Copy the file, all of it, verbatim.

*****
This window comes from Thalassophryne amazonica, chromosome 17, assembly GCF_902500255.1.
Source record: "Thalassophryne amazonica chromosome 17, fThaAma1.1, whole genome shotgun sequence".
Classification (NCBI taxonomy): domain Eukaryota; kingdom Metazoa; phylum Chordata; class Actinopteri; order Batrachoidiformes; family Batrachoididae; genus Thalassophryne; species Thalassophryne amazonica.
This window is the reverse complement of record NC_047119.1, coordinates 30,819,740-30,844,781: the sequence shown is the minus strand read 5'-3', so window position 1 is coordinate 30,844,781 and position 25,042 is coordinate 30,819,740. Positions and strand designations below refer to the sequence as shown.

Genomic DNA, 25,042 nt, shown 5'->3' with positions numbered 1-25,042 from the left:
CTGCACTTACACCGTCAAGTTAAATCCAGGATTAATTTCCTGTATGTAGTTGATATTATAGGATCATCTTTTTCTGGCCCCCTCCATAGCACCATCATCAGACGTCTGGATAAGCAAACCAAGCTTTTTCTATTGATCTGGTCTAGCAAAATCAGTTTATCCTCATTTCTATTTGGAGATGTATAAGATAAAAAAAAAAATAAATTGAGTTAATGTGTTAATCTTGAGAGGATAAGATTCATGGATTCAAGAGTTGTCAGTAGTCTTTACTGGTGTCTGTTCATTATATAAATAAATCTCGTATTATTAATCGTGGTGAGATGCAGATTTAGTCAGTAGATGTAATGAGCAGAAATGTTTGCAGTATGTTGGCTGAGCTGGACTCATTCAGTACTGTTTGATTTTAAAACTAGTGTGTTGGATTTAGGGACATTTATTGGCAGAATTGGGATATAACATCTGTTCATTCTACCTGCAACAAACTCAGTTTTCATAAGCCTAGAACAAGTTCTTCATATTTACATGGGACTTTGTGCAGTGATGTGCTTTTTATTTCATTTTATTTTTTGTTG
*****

This window comes from Thalassophryne amazonica, chromosome 17, assembly GCF_902500255.1.
Source record: "Thalassophryne amazonica chromosome 17, fThaAma1.1, whole genome shotgun sequence".
Classification (NCBI taxonomy): domain Eukaryota; kingdom Metazoa; phylum Chordata; class Actinopteri; order Batrachoidiformes; family Batrachoididae; genus Thalassophryne; species Thalassophryne amazonica.
This window is the reverse complement of record NC_047119.1, coordinates 30,819,740-30,844,781: the sequence shown is the minus strand read 5'-3', so window position 1 is coordinate 30,844,781 and position 25,042 is coordinate 30,819,740. Positions and strand designations below refer to the sequence as shown.

Genomic DNA, 25,042 nt, shown 5'->3' with positions numbered 1-25,042 from the left:
CTGCACTTACACCGTCAAGTTAAATCCAGGATTAATTTCCTGTATGTAGTTGATATTATAGGATCATCTTTTTCTGGCCCCCTCCATAGCACCATCATCAGACGTCTGGATAAGCAAACCAAGCTTTTTCTATTGATCTGGTCTAGCAAAATCAGTTTATCCTCATTTCTATTTGGAGATGTATAAGATAAAAAAAAAAATAAATTGAGTTAATGTGTTAATCTTGAGAGGATAAGATTCATGGATTCAAGAGTTGTCAGTAGTCTTTACTGGTGTCTGTTCATTATATAAATAAATCTCGTATTATTAATCGTGGTGAGATGCAGATTTAGTCAGTAGATGTAATGAGCAGAAATGTTTGCAGTATGTTGGCTGAGCTGGACTCATTCAGTACTGTTTGATTTTAAAACTAGTGTGTTGGATTTAGGGACATTTATTGGCAGAATTGGGATATAACATCTGTTCATTCTACCTGCAACAAACTCAGTTTTCATAAGCCTAGAACAAGTTCTTCATATTTACATGGGACTTTGTGCAGTGATGTGCTTTTTATTTCATTTTATTTTTTGTTG